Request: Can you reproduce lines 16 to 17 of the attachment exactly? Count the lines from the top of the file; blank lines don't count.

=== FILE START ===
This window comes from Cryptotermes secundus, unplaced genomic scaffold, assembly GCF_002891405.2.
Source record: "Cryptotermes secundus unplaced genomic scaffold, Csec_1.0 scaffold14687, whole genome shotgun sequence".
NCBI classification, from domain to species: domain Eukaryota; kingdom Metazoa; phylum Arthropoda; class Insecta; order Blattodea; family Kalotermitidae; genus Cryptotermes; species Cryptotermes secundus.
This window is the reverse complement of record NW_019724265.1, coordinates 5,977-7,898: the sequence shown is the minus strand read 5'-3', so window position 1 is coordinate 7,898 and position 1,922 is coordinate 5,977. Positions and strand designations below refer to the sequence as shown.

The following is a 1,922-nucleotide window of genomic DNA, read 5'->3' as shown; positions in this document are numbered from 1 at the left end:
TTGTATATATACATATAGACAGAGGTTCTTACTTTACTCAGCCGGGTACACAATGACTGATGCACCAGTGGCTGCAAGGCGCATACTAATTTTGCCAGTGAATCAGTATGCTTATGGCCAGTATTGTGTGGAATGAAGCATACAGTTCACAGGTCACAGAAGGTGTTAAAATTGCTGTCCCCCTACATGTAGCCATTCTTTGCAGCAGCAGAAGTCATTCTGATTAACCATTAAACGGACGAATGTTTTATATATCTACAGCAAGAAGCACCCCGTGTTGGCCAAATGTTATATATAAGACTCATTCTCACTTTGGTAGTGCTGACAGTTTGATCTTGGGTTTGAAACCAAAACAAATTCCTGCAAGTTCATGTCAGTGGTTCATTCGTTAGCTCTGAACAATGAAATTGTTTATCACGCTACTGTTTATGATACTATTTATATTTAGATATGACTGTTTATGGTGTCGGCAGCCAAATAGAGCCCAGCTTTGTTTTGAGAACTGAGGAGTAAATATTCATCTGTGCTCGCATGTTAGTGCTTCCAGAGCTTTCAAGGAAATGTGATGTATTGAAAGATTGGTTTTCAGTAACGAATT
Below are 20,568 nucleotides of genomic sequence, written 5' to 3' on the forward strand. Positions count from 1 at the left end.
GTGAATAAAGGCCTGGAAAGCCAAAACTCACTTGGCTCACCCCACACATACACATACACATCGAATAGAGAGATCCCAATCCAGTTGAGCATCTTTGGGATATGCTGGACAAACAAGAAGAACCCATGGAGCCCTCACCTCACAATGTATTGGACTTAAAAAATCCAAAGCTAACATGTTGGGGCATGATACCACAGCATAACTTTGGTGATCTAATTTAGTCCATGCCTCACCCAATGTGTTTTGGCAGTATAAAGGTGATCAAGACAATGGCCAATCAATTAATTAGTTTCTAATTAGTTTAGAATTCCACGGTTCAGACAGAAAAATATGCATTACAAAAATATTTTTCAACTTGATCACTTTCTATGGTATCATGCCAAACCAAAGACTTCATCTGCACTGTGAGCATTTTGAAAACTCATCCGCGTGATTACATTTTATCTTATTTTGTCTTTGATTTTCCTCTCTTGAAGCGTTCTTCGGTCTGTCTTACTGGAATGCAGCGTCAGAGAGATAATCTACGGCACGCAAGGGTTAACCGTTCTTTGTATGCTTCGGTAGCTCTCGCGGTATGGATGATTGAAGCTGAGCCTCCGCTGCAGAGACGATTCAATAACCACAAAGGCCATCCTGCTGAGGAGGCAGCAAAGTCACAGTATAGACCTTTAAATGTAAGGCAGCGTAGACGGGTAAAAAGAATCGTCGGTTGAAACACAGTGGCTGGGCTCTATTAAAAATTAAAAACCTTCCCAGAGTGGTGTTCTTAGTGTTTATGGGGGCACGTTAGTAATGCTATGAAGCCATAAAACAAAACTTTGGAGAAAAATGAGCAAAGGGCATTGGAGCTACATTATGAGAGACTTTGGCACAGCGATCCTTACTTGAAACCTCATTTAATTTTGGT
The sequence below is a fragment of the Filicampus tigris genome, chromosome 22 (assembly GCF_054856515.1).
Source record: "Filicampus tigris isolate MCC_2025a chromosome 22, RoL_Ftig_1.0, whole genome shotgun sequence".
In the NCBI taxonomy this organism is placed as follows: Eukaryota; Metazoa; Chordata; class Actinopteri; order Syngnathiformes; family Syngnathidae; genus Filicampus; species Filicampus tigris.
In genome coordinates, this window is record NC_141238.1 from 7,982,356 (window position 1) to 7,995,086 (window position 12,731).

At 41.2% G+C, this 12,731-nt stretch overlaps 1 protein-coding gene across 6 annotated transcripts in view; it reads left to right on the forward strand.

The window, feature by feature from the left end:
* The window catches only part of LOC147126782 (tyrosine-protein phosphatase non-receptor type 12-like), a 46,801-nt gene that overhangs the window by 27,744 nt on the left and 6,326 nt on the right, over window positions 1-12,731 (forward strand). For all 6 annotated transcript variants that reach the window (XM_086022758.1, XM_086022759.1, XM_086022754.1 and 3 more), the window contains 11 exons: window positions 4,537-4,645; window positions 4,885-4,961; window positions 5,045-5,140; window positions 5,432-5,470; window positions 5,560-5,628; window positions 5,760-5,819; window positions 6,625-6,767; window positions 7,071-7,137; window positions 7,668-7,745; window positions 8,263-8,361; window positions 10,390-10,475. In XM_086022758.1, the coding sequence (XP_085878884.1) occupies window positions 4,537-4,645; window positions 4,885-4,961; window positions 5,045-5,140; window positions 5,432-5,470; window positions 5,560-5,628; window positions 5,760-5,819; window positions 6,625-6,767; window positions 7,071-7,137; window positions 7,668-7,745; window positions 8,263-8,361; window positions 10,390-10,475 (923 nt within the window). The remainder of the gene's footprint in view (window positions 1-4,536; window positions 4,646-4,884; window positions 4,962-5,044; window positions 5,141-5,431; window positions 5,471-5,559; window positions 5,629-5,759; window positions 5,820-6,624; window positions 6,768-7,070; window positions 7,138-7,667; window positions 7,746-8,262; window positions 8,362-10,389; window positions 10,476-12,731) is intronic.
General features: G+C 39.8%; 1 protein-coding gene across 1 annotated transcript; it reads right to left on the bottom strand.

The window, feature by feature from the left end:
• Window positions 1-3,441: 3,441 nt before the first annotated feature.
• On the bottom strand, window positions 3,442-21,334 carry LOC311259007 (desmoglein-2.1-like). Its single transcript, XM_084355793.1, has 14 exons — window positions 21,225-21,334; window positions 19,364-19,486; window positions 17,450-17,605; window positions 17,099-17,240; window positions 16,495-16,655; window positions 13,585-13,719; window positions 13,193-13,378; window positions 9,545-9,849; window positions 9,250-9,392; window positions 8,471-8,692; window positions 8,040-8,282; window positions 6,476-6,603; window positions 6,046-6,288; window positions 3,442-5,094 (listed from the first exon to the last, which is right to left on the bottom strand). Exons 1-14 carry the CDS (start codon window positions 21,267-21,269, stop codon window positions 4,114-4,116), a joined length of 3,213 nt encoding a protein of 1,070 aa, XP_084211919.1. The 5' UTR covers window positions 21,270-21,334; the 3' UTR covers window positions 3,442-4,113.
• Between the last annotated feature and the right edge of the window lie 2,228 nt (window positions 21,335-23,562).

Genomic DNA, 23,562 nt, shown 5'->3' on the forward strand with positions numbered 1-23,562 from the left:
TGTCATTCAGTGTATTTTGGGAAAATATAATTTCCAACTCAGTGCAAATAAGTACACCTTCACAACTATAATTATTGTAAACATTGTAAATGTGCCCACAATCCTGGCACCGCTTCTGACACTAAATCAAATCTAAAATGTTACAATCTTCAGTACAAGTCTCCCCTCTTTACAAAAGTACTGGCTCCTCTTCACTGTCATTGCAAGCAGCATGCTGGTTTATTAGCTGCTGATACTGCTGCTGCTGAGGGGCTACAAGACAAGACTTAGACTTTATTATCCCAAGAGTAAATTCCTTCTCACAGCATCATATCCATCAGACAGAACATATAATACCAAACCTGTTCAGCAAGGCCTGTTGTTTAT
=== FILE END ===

General features: G+C 39.8%; 1 protein-coding gene across 1 annotated transcript; it reads right to left on the bottom strand.

The window, feature by feature from the left end: